The Roundtable Panel: a daily open discussion of issues in the news and beyond.

Today's panelists are WAMC’s Alan Chartock, Director of the Journalism Program at the University at Albany Rosemary Armao, political consultant and lobbyist, Libby Post, and Communications Specialist Theresa Bourgeois.

Caroline O'Connor and John Bolton in Anastasia
Joan Marcus

The new Broadway musical Anastasia features a book by celebrated playwright Terrence McNally and a lush, new score by Stephen Flaherty and Lynn Ahrens. Tony Award-winning director Darko Tresnjak directs a cast that features Christy Altomare, Derek Klena, John Bolton, Ramin Karimloo, Tony Award nominee Mary Beth Piel, and our guest: Caroline O’Connor -- who has been nominated for a Drama League award and an Outer Critic Circle Award for her portrayal of Countess Lily.

This marks O’Connor’s third Broadway show - she’s performed on the West End, at the Royal Albert Hall and the Sydney Opera House. Some of her signature roles include Edith Piaf, Judy Garland, Velma Kelly in Chicago, Anita in West Side Story and Mabel in Mack & Mabel.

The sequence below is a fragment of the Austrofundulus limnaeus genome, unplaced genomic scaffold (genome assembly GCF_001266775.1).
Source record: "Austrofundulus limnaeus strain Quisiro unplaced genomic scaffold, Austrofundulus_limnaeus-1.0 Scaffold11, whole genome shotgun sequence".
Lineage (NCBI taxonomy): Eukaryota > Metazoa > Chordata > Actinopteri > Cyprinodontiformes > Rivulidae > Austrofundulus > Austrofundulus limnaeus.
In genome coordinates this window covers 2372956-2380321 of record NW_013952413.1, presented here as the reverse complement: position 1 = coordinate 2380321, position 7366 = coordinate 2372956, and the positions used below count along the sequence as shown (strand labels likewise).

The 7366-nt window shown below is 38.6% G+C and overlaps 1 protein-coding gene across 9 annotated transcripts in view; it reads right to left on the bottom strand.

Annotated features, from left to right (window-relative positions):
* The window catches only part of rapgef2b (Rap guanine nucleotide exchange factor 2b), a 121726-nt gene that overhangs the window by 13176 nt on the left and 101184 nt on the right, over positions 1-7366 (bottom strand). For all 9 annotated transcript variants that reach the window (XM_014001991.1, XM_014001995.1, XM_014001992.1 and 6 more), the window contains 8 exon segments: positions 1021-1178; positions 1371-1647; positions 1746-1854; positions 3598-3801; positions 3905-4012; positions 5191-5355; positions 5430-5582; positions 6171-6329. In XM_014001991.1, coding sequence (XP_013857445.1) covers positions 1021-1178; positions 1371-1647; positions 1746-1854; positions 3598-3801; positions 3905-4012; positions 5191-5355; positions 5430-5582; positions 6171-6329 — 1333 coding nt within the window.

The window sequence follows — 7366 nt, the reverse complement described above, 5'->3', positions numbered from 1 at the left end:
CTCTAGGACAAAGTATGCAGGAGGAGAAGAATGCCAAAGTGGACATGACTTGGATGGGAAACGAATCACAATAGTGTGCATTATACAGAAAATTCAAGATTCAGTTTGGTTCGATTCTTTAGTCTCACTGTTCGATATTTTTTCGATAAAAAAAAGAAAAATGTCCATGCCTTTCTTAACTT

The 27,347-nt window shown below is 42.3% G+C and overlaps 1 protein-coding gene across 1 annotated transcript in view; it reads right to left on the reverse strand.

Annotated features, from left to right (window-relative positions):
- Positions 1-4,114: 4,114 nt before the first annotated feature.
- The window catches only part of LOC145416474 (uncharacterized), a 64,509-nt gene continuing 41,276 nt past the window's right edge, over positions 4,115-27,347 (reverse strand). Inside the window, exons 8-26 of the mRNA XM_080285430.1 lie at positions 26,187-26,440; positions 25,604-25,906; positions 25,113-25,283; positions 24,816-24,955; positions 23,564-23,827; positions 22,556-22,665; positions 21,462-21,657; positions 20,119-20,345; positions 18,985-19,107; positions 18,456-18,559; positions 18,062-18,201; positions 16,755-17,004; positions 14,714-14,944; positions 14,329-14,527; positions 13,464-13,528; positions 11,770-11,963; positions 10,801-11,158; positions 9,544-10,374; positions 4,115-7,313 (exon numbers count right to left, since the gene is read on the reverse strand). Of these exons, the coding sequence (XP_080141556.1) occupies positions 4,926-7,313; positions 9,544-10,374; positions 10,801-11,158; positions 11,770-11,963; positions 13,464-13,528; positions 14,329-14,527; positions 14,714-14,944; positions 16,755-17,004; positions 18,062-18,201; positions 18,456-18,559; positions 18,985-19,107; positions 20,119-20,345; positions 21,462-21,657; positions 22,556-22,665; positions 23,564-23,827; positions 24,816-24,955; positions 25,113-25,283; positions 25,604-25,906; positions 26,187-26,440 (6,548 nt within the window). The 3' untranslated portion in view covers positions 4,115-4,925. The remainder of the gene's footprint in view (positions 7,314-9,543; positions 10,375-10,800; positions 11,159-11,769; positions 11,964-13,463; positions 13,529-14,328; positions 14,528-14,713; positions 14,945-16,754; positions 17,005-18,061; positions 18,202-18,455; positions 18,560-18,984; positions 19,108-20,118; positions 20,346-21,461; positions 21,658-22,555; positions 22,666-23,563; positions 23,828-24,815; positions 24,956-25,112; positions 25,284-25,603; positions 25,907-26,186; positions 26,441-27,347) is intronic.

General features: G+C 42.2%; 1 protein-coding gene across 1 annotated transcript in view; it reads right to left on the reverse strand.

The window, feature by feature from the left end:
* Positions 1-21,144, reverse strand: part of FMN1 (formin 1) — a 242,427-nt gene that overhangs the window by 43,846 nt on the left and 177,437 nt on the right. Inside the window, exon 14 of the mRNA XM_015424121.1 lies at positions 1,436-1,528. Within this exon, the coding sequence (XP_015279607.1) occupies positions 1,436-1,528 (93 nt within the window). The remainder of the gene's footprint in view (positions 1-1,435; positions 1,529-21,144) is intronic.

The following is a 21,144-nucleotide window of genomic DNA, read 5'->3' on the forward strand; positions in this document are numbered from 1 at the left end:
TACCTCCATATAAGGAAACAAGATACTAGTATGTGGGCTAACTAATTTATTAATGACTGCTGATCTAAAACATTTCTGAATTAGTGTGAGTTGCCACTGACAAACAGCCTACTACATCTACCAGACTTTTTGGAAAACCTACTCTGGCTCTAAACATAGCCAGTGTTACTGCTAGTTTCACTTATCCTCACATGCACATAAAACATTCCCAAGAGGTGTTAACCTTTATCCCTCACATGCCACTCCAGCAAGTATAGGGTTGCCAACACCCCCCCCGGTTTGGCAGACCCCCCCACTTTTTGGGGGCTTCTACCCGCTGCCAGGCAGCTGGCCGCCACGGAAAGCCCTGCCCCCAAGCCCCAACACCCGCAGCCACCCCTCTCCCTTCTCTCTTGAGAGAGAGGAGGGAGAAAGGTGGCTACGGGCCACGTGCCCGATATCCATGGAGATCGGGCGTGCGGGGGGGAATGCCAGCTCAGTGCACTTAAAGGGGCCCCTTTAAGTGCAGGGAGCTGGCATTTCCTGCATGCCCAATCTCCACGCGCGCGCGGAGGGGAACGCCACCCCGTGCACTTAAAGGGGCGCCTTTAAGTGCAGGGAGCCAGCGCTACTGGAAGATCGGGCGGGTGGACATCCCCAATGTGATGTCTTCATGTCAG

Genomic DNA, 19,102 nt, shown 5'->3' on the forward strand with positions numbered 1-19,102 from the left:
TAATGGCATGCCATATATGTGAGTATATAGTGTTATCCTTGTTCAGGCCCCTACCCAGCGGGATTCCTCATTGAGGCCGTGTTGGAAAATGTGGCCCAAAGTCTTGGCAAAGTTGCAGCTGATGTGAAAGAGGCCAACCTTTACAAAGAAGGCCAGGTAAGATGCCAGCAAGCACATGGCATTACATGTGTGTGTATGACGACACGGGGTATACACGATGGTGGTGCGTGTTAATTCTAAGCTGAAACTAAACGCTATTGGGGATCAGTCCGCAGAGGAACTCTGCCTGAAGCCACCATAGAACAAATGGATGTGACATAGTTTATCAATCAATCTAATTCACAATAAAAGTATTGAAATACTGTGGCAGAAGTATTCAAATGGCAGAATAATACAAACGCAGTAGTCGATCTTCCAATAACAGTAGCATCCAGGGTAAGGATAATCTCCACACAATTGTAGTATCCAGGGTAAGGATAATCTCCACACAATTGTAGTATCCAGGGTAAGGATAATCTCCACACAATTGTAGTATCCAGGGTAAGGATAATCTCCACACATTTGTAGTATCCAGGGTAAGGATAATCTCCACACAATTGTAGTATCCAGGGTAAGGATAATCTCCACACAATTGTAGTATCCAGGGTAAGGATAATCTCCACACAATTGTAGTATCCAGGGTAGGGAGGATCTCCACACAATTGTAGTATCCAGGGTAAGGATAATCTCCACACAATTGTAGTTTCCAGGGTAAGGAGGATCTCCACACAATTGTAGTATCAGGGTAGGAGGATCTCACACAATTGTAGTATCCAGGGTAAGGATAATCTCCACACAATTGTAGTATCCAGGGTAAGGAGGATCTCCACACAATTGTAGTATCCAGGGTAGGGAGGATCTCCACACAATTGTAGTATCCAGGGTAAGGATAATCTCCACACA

She’s well known in certain circles for playing Nini in Baz Luhrman’s 2001 film, Moulin Rouge!

  When the news broke in 1975 that New York City was on the brink of fiscal collapse, few believed it was possible. How could the country’s largest metropolis fail? How could the capital of the financial world go bankrupt? Yet the city was indeed billions of dollars in the red, with no way to pay back its debts. Bankers and politicians alike seized upon the situation as evidence that social liberalism, which New York famously exemplified, was unworkable. The city had to slash services, freeze wages, and fire thousands of workers, they insisted, or financial apocalypse would ensue.